European stock futures declined, indicating the Stoxx 600 Europe Index will extend a four-week low, amid concern the Federal Reserve will cut back its debt-buying program and as a gauge of Chinese manufacturing fell. Asian shares declined while U.S. futures rose.
Sanofi may be active after saying it will take a $285 million impairment charge. SGS SA may move after Exor SpA sold a stake in the company for 2 billion euros ($2.6 billion). Rio Tinto Group may move after a person familiar with the matter said the mining company is pursuing an initial public offering for its gem unit.
Futures on the Euro Stoxx 50 Index, a benchmark for the euro area, fell 0.9 percent to 2,750 at 7:11 a.m. in London. Contracts on the U.K.’s FTSE 100 Index slid 0.8 percent. Standard & Poor’s 500 Index futures rose 0.2 percent after the benchmark U.S. gauge sank 1.4 percent on May 31. The MSCI Asia Pacific Index fell 1.3 percent, on course for the lowest close since February.
“European equities are set to slide on the open following a weak close in the U.S. on Friday and choppy trading overnight in Asia,” Jonathan Sudaria, a trader at Capital Spreads in London, wrote in e-mailed comments. “U.S. markets took a turn for the worse and proceeded to sell off right into the close on Friday as Fed uncertainty continues to keep traders in a bipolar state.”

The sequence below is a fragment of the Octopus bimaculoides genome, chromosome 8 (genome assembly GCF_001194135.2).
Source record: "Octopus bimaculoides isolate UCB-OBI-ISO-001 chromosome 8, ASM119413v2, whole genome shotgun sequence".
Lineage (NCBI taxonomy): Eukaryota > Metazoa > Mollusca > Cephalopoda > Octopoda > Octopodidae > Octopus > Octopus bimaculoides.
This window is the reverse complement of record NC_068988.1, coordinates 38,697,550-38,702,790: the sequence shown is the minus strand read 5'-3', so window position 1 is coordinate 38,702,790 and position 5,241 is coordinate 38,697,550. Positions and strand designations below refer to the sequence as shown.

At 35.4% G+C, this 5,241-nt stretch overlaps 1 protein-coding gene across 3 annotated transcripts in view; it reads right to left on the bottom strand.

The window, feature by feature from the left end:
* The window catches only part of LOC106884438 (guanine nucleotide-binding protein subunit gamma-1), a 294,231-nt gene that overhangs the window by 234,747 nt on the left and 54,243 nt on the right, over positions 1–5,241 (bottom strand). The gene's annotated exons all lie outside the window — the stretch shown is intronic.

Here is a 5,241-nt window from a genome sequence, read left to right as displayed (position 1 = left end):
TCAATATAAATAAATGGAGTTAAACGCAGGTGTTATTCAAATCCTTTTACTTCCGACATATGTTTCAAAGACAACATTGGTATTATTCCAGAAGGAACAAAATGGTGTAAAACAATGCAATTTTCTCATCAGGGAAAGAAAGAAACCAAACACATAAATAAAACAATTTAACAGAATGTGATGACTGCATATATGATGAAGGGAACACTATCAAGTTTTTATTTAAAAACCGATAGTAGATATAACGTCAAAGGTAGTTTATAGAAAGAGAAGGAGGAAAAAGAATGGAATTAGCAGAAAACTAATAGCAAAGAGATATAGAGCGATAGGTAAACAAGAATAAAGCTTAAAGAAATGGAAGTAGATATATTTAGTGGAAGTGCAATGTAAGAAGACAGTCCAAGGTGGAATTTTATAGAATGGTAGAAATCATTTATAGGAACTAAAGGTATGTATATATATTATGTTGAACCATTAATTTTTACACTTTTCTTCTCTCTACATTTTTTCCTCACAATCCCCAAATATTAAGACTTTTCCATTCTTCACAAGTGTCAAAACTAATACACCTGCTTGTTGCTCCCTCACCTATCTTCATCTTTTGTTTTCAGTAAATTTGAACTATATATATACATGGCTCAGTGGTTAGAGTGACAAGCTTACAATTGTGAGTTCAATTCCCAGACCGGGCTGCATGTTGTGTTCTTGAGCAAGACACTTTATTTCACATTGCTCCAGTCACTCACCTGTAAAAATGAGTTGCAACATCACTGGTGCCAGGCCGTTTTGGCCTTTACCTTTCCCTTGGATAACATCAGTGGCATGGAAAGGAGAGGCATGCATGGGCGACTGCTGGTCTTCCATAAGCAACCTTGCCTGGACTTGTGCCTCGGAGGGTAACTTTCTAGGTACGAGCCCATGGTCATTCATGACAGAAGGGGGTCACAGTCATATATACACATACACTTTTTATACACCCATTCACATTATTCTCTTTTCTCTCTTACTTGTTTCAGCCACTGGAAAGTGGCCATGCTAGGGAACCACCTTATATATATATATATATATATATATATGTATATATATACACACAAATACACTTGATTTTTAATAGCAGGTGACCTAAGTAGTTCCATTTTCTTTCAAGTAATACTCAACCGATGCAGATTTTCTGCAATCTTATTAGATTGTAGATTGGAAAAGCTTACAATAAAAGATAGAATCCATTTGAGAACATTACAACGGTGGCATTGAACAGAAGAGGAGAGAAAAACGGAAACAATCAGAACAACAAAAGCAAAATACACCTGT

The Stoxx 600 climbed 1.4 percent in May, completing a 12th straight month of gains. That was the longest winning streak since July 1997. The gauge still fell to the lowest level since May 2 last week.
HSBC Holdings Plc and Markit Economics said their Chinese manufacturing index, released today, fell to 49.2 in May from 50.4 in April. A reading below 50 signals contraction. An official index for the world’s second-biggest economy, released June 1, rose to 50.8 last month from 50.6 in April.
The final reading on a purchasing managers’ index of manufacturing in the 17-nation euro area probably held at 47.8 in May, according to the median estimate of economists in a Bloomberg survey before London-based Markit Economics releases the data today.
In the U.S., the Institute for Supply Management’s factory index held at 50.7 during the month, according to the median forecast in a Bloomberg survey of 71 economists. The data is due at 10 a.m. New York time.
Sanofi may be active. The Paris-based drugmaker will take an impairment after its Iniparib compound failed to meet the primary endpoint in a phase-three lung-cancer trial. Its Otamixaban anticoagulant has also been discontinued after failing to meet goals, Sanofi said.
SGS may be active after Exor, the Agnelli family holding company that is Fiat’s biggest shareholder, sold a stake in the world’s largest product inspector.
Rio Tinto may move. The company hired Morgan Stanley to oversee an IPO of the gems division in London, the person said, asking not to be identified because the process is private. The unit is the world’s biggest supplier of natural-colored diamonds.